Would you like to earn free minutes and/or megabytes on your mobile data plan? Postr powers telco-branded white-label Android apps that show you tailored adverts on your mobile phone’s lockscreen, and reward you with free megabytes and minutes.
It’s a simple concept that’s had great uptake with Skinny in New Zealand – after less than a year out of the blocks with Skinny, they already have over 40,000 users across Skinny and their original B2C app Postr. They’re planning on launching with another major telco in NZ this year.
But the exciting action is overseas, and they’ve launched with “a telco” in Australia earlier this year (five seconds of Internet search revealed that the telco is Optus), and are preparing to launch in the Philippines and Indonesia in the next few months.
27 year old CEO Milan Reinartz arrived in New Zealand from Munich on a high school student exchange programme, and never left. While he was at design school, he started making money buying and selling cars, and generally trading. When he got his first job as a designer at Saatchi & Saatchi Wellington at age 20, he found he was making less money than he had the previous year as a trader. He decided it was more rewarding – mentally as well as financially – to work for himself as an entrepreneur.
He got involved in the startup scene through Alan Hucks at CreativeHQ, and did some design work for Yonix, Dash Tickets, and went through Lightning Lab 2013 with the Promoki team. Dash Tickets was acquired, and Promoki failed. You could say that Milan did his startup apprenticeship in this way.
One day in 2014 Milan got a txt from a friend in Germany who pointed him to Locket.com, a company doing opt-in adverts on lockscreens (since acquired by wish.com) and said, hey this is a great idea, and you could do a much better job with it. Whereas Locket had been focused on gaming and retail, Milan thought that this would be much more valuable to Top 200 brand companies and more suitable to personalisation. So he launched Postr, their initial B2C platform in early 2014. There was a problem though – customer acquisition cost was just too high compared to the value that the end user was receiving. So they pivoted Postr into a B2E2C model, partnering with mobile networks to help them differentiate and white labelled the app.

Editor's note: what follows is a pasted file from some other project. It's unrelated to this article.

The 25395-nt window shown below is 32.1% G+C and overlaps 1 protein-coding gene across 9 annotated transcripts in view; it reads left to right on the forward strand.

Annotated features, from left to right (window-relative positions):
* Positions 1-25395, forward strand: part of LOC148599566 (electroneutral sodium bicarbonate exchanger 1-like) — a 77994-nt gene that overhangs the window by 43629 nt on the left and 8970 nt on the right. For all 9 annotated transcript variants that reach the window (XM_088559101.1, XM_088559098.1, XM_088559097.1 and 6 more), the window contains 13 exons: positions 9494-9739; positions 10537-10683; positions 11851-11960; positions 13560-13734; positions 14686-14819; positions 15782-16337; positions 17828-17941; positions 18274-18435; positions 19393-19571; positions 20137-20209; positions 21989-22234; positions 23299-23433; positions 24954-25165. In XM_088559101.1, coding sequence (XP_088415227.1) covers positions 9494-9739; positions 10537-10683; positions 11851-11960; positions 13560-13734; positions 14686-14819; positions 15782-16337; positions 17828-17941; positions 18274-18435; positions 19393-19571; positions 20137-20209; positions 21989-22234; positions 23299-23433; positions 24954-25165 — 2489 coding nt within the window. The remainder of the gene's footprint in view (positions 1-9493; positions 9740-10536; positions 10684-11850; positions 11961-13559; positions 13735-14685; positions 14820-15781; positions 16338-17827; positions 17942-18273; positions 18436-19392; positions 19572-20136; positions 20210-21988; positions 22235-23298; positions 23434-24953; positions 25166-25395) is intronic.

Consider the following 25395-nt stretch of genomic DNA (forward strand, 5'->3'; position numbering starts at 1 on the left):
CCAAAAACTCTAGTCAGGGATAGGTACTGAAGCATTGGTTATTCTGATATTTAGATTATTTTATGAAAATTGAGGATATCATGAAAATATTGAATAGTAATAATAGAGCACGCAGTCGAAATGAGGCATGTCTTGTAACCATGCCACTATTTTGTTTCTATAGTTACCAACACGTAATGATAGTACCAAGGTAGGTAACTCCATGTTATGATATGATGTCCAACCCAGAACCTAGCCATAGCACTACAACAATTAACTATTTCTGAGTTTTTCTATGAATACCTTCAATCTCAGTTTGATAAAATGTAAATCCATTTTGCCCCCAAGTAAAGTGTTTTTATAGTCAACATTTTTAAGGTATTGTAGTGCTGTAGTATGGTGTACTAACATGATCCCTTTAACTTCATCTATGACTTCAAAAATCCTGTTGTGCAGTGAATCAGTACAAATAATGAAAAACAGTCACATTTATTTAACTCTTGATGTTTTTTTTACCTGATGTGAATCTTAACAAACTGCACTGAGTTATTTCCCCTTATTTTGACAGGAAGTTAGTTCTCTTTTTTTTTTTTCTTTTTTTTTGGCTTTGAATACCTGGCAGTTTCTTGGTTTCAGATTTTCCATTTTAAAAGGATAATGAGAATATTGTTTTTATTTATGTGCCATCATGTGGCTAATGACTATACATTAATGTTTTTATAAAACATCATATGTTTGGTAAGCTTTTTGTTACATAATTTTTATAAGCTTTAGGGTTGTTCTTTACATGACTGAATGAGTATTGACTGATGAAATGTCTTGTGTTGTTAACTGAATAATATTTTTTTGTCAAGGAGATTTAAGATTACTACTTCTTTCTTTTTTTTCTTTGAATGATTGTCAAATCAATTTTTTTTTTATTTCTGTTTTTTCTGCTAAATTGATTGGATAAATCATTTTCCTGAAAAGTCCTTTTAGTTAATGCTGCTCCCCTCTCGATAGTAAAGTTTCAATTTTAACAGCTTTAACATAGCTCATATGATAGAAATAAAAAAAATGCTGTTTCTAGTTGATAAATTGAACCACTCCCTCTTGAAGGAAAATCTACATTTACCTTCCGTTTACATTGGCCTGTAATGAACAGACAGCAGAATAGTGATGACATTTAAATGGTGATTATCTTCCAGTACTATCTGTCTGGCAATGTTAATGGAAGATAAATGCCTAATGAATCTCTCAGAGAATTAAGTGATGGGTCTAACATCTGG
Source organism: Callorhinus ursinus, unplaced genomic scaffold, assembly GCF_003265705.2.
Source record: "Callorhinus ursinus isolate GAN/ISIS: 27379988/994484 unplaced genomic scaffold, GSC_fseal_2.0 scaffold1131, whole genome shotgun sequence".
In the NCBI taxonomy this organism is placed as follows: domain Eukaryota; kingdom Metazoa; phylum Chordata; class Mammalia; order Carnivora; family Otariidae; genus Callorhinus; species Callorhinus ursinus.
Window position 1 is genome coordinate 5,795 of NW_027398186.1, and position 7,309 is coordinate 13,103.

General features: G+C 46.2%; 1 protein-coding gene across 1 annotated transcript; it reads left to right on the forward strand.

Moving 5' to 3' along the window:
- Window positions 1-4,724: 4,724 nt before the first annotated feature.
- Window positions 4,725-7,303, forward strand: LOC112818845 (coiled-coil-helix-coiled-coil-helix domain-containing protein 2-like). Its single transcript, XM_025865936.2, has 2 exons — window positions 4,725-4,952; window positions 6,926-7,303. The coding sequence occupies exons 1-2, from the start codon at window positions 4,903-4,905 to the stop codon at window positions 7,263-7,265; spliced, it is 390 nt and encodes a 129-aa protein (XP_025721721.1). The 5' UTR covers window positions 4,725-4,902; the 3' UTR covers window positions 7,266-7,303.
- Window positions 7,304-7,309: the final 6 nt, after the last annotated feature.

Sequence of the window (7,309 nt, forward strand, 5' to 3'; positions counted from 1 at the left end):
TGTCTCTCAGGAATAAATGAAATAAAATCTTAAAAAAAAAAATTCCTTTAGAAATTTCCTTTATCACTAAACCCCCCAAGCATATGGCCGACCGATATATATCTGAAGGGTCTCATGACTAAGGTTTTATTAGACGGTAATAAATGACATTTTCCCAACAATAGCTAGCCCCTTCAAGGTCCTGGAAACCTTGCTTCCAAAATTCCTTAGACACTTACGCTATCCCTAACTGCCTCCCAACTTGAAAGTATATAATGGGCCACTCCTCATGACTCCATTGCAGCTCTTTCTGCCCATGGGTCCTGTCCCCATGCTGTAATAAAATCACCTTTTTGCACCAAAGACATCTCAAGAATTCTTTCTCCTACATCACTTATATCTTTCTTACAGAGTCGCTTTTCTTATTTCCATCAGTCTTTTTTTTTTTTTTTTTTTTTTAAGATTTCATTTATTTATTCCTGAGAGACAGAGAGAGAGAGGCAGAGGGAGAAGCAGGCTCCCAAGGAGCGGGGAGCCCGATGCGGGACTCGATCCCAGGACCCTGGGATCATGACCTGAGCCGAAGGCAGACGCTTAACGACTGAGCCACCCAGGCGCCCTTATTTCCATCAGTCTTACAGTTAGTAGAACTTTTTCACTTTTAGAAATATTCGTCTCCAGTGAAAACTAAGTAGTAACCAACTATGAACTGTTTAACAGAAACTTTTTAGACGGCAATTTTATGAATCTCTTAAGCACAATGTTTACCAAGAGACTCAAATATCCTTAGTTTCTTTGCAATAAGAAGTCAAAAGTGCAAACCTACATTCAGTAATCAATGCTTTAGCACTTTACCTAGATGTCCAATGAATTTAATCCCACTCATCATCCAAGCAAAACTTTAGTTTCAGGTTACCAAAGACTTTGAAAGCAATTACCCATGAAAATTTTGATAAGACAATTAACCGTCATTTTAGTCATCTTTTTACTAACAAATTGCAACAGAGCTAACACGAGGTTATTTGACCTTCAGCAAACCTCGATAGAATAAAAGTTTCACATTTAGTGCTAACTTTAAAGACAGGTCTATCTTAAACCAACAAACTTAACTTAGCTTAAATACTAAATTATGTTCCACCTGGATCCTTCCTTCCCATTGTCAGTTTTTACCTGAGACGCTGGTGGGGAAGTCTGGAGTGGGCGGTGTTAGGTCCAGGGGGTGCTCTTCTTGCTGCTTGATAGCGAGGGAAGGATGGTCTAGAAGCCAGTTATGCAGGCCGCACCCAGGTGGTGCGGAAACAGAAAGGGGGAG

Given their traction in NZ, Australia, and Southeast Asia, they’re currently on a steep growth curve. Southeast Asia is particularly attractive due to the high Android market penetration there, and vibrant and growing mobile advertising market. Nowadays, Milan spends two weeks on the road in Asia with COO Roger Shakes, alternating with two weeks in NZ working in deals here and minding the shop with CTO and co-founder Mark Penman.
This isn’t only a speed-to-market play, it’s a be-the-f@#%!ing-best-out-there play
“This isn’t only a speed-to-market play, it’s a be-the-f@#%!ng-best-out-there play because it’s such a new space” says Milan. And the stats back up that they’re well on the way. They’re getting average revenue per user (ARPU) of over $2/month/user which is much less than their acquisition cost through the telco channel. Now it’s mainly a question of scaling.
And to that end, they’re raising a $2-3m series A, which has been mostly filled by existing investors plus new investors from Southeast Asia. Milan touts, “there’s still room in the round for additional investors, but you’d better get in quick!” Love it.
Their challenges going forward? “Setting up a truly international operation, within the ‘wild west’ environment of mobile advertising, the slow sales cycles, working with big organisations like telcos and the lack of talent and expertise in NZ around mobile ad-tech.”
The important thing is not to let your mind get bogged down, to keep going, be persistent, keep learning, and not give up for the wrong reasons.
I asked Milan what was the most important thing he’s learned in the last couple of years, and he said, “I think it’s a bit like walking a tightrope in the early stages and you often don’t know what’s going to work before you try. The important thing is not to let your mind get bogged down, to keep going, be persistent, keep learning, and not give up for the wrong reasons.”